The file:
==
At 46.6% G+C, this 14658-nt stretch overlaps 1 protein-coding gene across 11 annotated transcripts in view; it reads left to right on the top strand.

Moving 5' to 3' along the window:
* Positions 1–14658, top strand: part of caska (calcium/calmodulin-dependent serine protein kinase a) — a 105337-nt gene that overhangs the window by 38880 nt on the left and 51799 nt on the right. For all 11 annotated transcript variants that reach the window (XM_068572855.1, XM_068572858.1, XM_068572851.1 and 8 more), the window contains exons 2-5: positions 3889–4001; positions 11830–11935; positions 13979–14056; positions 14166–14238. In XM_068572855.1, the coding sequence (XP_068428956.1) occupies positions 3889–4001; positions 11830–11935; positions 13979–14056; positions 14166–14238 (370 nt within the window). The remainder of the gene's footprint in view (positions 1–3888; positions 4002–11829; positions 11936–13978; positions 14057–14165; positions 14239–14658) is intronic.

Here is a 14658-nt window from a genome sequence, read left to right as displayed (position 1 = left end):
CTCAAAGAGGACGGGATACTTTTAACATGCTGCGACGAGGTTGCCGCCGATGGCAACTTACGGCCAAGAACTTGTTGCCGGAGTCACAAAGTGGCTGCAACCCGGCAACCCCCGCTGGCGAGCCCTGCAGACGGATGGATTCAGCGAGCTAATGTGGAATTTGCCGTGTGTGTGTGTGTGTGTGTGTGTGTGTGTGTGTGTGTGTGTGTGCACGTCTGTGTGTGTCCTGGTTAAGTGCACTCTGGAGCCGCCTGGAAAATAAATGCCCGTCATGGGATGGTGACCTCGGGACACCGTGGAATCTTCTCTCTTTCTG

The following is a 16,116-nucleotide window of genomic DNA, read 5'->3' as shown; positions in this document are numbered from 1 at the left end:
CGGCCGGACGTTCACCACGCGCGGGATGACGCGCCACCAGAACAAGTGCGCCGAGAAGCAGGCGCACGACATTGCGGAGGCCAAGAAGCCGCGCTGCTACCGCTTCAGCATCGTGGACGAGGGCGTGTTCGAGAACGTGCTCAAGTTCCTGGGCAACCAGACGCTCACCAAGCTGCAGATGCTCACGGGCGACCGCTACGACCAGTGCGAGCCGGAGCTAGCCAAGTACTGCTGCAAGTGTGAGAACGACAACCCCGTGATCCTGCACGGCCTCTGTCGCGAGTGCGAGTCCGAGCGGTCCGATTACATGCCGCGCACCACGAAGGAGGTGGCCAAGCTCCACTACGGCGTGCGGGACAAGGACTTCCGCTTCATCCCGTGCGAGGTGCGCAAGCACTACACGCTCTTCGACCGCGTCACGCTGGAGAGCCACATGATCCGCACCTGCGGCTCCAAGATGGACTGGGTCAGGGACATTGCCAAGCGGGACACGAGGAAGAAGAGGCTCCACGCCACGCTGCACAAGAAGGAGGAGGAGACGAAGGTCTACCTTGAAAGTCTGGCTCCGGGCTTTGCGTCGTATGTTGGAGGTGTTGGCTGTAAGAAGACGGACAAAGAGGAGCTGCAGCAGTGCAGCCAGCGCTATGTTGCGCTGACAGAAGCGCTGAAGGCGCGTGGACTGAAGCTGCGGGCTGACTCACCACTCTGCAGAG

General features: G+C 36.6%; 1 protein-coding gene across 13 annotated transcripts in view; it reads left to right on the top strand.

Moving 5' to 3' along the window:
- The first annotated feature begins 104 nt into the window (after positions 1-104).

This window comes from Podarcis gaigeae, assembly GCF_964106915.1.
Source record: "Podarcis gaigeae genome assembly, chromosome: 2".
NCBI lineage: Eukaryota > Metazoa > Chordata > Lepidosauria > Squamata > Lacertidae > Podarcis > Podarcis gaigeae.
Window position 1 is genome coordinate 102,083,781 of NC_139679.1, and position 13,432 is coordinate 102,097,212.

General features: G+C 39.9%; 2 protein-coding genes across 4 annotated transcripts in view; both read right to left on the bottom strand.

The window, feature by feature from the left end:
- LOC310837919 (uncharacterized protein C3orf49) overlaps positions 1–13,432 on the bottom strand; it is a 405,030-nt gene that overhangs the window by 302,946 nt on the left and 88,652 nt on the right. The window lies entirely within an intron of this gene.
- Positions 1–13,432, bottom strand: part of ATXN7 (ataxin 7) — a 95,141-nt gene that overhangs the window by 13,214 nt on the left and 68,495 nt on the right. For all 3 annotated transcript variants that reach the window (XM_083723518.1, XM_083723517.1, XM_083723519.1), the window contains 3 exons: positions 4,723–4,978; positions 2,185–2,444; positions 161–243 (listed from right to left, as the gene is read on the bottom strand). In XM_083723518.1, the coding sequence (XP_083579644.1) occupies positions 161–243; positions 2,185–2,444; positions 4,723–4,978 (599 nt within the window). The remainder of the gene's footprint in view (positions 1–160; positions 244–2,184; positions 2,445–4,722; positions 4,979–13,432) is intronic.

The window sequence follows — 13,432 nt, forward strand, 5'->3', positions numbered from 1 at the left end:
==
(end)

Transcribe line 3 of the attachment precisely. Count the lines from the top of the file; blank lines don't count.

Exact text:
* Positions 1–14658, top strand: part of caska (calcium/calmodulin-dependent serine protein kinase a) — a 105337-nt gene that overhangs the window by 38880 nt on the left and 51799 nt on the right. For all 11 annotated transcript variants that reach the window (XM_068572855.1, XM_068572858.1, XM_068572851.1 and 8 more), the window contains exons 2-5: positions 3889–4001; positions 11830–11935; positions 13979–14056; positions 14166–14238. In XM_068572855.1, the coding sequence (XP_068428956.1) occupies positions 3889–4001; positions 11830–11935; positions 13979–14056; positions 14166–14238 (370 nt within the window). The remainder of the gene's footprint in view (positions 1–3888; positions 4002–11829; positions 11936–13978; positions 14057–14165; positions 14239–14658) is intronic.